The Austin Police Department hopes to receive over $600,000 from the Texas Auto Burglary and Theft Prevention Authority — also known as ABTPA — to fund its Auto Theft Interdiction Project, which has been a part of the agency for 16 years.
Austin City Council authorized the department’s application for the funds, which are allocated by the ABTPA through auto insurance fees, in its meeting Thursday. The department depends on the grant to fund initiatives such as the Vehicle Identification Number etching program, according to APD Sgt. Robert Smith.
“If it weren’t for the Auto Burglary and Theft Prevention Authority, there would be no VIN etching,” Smith said. “Maybe cities and counties would pitch in for it, but, specifically, for the past 16 years, the authority has paid for VIN etching and murals on the side of buildings and billboards — anything to get folks to realize that the power to prevent auto thefts and burglaries is really on them more than it is on us.”
Any law enforcement agency within the state can apply for the grant, according to Smith.
The authority will notify grant applicants about the status of their requests in June. Smith said the department does not expect to receive the exact amount of money it applied for.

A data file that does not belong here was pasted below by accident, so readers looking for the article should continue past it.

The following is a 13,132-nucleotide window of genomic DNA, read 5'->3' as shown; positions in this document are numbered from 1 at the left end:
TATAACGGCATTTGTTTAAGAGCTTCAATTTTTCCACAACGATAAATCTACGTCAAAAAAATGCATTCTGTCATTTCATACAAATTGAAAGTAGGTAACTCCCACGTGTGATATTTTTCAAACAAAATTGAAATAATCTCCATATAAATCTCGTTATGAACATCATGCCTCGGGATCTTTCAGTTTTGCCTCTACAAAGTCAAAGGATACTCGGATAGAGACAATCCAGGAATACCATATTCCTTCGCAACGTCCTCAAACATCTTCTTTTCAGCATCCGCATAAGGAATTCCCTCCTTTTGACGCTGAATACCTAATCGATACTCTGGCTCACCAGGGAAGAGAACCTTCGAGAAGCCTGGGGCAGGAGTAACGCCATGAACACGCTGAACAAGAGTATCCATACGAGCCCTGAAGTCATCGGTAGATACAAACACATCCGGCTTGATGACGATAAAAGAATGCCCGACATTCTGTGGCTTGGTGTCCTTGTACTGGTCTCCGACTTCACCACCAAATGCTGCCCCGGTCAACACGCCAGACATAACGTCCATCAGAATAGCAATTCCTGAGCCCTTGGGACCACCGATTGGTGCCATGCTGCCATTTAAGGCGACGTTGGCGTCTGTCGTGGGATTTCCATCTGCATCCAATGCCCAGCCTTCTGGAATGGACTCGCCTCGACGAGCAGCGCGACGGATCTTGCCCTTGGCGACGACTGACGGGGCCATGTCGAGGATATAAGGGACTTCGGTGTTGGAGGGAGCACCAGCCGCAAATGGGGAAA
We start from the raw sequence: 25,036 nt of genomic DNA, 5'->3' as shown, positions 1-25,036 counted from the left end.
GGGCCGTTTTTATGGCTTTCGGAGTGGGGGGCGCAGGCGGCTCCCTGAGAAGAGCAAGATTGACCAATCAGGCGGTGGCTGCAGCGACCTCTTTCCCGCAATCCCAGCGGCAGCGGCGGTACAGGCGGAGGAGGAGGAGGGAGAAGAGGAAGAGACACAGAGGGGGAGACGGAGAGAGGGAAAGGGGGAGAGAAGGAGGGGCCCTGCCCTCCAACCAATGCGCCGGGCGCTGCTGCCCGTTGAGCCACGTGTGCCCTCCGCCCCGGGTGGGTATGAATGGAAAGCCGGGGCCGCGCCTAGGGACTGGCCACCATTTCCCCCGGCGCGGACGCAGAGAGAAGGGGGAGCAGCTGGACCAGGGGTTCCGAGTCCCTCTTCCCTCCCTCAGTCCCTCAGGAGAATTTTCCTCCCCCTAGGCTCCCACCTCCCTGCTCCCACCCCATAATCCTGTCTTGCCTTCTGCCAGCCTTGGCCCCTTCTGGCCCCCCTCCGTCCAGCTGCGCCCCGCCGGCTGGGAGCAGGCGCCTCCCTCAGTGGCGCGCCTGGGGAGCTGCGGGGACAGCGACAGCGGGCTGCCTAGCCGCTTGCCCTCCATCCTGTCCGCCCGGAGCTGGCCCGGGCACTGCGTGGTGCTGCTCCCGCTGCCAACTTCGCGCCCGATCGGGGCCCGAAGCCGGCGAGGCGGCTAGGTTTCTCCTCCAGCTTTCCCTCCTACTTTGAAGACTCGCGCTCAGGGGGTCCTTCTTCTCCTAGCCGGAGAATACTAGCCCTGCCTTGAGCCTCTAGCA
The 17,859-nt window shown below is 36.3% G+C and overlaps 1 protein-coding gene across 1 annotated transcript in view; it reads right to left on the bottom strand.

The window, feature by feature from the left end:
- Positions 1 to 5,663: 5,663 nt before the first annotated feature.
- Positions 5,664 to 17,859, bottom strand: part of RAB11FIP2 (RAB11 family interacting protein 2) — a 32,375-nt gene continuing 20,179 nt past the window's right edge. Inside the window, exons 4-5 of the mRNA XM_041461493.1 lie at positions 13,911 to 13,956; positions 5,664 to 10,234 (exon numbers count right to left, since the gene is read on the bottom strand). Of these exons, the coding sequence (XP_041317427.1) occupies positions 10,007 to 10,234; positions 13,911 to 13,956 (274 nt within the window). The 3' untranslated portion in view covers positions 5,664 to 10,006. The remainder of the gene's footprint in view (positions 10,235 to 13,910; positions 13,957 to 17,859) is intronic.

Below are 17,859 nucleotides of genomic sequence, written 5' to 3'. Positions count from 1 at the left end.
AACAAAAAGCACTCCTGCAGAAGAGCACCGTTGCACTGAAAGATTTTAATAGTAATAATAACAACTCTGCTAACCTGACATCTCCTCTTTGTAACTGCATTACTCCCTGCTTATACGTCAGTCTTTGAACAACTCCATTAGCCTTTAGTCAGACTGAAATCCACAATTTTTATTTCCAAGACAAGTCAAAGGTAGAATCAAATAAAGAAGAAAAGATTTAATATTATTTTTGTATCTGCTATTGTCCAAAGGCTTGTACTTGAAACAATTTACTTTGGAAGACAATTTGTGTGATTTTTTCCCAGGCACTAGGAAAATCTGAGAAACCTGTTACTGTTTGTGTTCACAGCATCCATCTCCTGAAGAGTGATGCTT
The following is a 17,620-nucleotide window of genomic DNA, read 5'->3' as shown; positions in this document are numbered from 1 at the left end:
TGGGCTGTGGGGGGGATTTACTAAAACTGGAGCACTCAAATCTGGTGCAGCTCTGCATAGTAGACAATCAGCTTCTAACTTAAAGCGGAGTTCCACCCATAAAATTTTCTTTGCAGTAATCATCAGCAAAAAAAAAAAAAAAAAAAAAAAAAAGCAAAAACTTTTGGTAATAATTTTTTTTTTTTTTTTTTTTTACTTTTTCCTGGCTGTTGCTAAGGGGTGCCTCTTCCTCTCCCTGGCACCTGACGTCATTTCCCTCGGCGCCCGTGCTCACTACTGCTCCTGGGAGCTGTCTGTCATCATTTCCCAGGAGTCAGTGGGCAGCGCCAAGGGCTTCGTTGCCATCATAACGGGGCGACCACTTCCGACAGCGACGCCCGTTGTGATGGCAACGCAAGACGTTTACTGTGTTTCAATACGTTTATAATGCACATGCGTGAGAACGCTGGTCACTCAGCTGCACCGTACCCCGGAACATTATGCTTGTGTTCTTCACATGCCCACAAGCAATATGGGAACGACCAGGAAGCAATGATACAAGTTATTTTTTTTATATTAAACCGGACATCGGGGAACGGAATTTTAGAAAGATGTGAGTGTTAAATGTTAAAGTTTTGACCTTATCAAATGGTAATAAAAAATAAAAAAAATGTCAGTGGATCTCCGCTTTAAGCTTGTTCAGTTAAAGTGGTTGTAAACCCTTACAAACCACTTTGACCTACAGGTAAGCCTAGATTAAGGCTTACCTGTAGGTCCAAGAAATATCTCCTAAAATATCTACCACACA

“What actually gets granted to us is probably going to be completely different,” Smith said. “It’s like going to college and requesting a grant from someone — you’re going to request $10,000, but they’re only going to give you $1,000 because they have so many other people to give to and so few resources.”
Charles Caldwell, director of ABTPA, said auto theft rates are a factor in the distribution of grants.
“We look at a number of items that they submit to us through a grant application,” Caldwell said. “It’s based on the amount of money that we have available, what their activities are and what the auto theft rate is. … We have a matrix of things we look at in order to make that determination.”
Fewer auto thefts occurred in Austin than in Dallas and San Antonio in the first three months of 2014. The difference between the number of auto thefts per capita in the four largest Texas cities — Dallas, Houston, San Antonio and Austin — only differ by one tenth of a percent.
Smith said grant funds also pay for detective salaries and equipment used to investigate auto thefts or burglaries.
“How much money we need is going to vary each year, and it’s going to vary between agencies,” Smith said. “Personnel and the projects that we have dictate how much we ask for.”
The City pledged to match approximately 25 percent of the amount granted by the ABTPA.
“The match is the City’s commitment to saying, ‘We’re dedicated in this effort just as much as you are,’” Smith said.